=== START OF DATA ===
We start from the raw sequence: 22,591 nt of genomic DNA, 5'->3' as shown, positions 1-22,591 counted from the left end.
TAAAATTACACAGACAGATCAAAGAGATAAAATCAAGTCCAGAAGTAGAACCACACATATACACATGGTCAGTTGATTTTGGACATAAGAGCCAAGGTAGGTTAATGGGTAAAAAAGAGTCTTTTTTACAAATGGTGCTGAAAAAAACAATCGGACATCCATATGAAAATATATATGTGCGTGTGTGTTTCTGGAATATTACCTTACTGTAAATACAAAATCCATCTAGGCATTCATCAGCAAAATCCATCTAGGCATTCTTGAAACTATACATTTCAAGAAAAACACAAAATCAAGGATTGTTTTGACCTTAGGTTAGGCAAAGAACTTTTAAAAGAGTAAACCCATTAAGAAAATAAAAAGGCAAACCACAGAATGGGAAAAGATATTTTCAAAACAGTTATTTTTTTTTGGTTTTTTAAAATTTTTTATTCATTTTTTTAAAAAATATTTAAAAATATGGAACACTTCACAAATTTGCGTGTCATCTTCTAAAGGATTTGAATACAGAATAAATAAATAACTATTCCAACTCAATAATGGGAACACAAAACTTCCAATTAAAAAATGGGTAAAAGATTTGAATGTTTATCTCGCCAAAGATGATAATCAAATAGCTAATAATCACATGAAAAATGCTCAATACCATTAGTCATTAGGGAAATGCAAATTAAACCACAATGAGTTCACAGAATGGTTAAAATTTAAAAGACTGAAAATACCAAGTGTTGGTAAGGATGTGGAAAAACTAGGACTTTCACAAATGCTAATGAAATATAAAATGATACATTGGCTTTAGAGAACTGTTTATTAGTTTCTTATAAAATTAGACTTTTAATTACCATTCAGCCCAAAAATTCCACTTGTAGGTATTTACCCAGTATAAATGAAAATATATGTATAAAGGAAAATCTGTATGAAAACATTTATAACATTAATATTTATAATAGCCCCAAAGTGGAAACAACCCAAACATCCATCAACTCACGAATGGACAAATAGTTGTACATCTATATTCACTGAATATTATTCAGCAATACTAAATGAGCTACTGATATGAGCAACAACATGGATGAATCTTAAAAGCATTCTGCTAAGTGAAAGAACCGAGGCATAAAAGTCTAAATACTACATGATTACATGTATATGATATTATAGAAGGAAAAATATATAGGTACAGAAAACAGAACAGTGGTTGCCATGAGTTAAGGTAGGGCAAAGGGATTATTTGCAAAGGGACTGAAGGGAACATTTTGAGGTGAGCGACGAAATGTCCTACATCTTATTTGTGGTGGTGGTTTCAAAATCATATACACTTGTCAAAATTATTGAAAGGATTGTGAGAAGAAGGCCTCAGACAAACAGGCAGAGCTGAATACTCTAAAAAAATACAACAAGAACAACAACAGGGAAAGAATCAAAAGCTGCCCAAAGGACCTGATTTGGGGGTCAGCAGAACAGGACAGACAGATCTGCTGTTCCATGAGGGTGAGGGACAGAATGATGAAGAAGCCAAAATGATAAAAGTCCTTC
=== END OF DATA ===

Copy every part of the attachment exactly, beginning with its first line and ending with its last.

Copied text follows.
We start from the raw sequence: 22,591 nt of genomic DNA, 5'->3' as shown, positions 1-22,591 counted from the left end.
TAAAATTACACAGACAGATCAAAGAGATAAAATCAAGTCCAGAAGTAGAACCACACATATACACATGGTCAGTTGATTTTGGACATAAGAGCCAAGGTAGGTTAATGGGTAAAAAAGAGTCTTTTTTACAAATGGTGCTGAAAAAAACAATCGGACATCCATATGAAAATATATATGTGCGTGTGTGTTTCTGGAATATTACCTTACTGTAAATACAAAATCCATCTAGGCATTCATCAGCAAAATCCATCTAGGCATTCTTGAAACTATACATTTCAAGAAAAACACAAAATCAAGGATTGTTTTGACCTTAGGTTAGGCAAAGAACTTTTAAAAGAGTAAACCCATTAAGAAAATAAAAAGGCAAACCACAGAATGGGAAAAGATATTTTCAAAACAGTTATTTTTTTTTGGTTTTTTAAAATTTTTTATTCATTTTTTTAAAAAATATTTAAAAATATGGAACACTTCACAAATTTGCGTGTCATCTTCTAAAGGATTTGAATACAGAATAAATAAATAACTATTCCAACTCAATAATGGGAACACAAAACTTCCAATTAAAAAATGGGTAAAAGATTTGAATGTTTATCTCGCCAAAGATGATAATCAAATAGCTAATAATCACATGAAAAATGCTCAATACCATTAGTCATTAGGGAAATGCAAATTAAACCACAATGAGTTCACAGAATGGTTAAAATTTAAAAGACTGAAAATACCAAGTGTTGGTAAGGATGTGGAAAAACTAGGACTTTCACAAATGCTAATGAAATATAAAATGATACATTGGCTTTAGAGAACTGTTTATTAGTTTCTTATAAAATTAGACTTTTAATTACCATTCAGCCCAAAAATTCCACTTGTAGGTATTTACCCAGTATAAATGAAAATATATGTATAAAGGAAAATCTGTATGAAAACATTTATAACATTAATATTTATAATAGCCCCAAAGTGGAAACAACCCAAACATCCATCAACTCACGAATGGACAAATAGTTGTACATCTATATTCACTGAATATTATTCAGCAATACTAAATGAGCTACTGATATGAGCAACAACATGGATGAATCTTAAAAGCATTCTGCTAAGTGAAAGAACCGAGGCATAAAAGTCTAAATACTACATGATTACATGTATATGATATTATAGAAGGAAAAATATATAGGTACAGAAAACAGAACAGTGGTTGCCATGAGTTAAGGTAGGGCAAAGGGATTATTTGCAAAGGGACTGAAGGGAACATTTTGAGGTGAGCGACGAAATGTCCTACATCTTATTTGTGGTGGTGGTTTCAAAATCATATACACTTGTCAAAATTATTGAAAGGATTGTGAGAAGAAGGCCTCAGACAAACAGGCAGAGCTGAATACTCTAAAAAAATACAACAAGAACAACAACAGGGAAAGAATCAAAAGCTGCCCAAAGGACCTGATTTGGGGGTCAGCAGAACAGGACAGACAGATCTGCTGTTCCATGAGGGTGAGGGACAGAATGATGAAGAAGCCAAAATGATAAAAGTCCTTC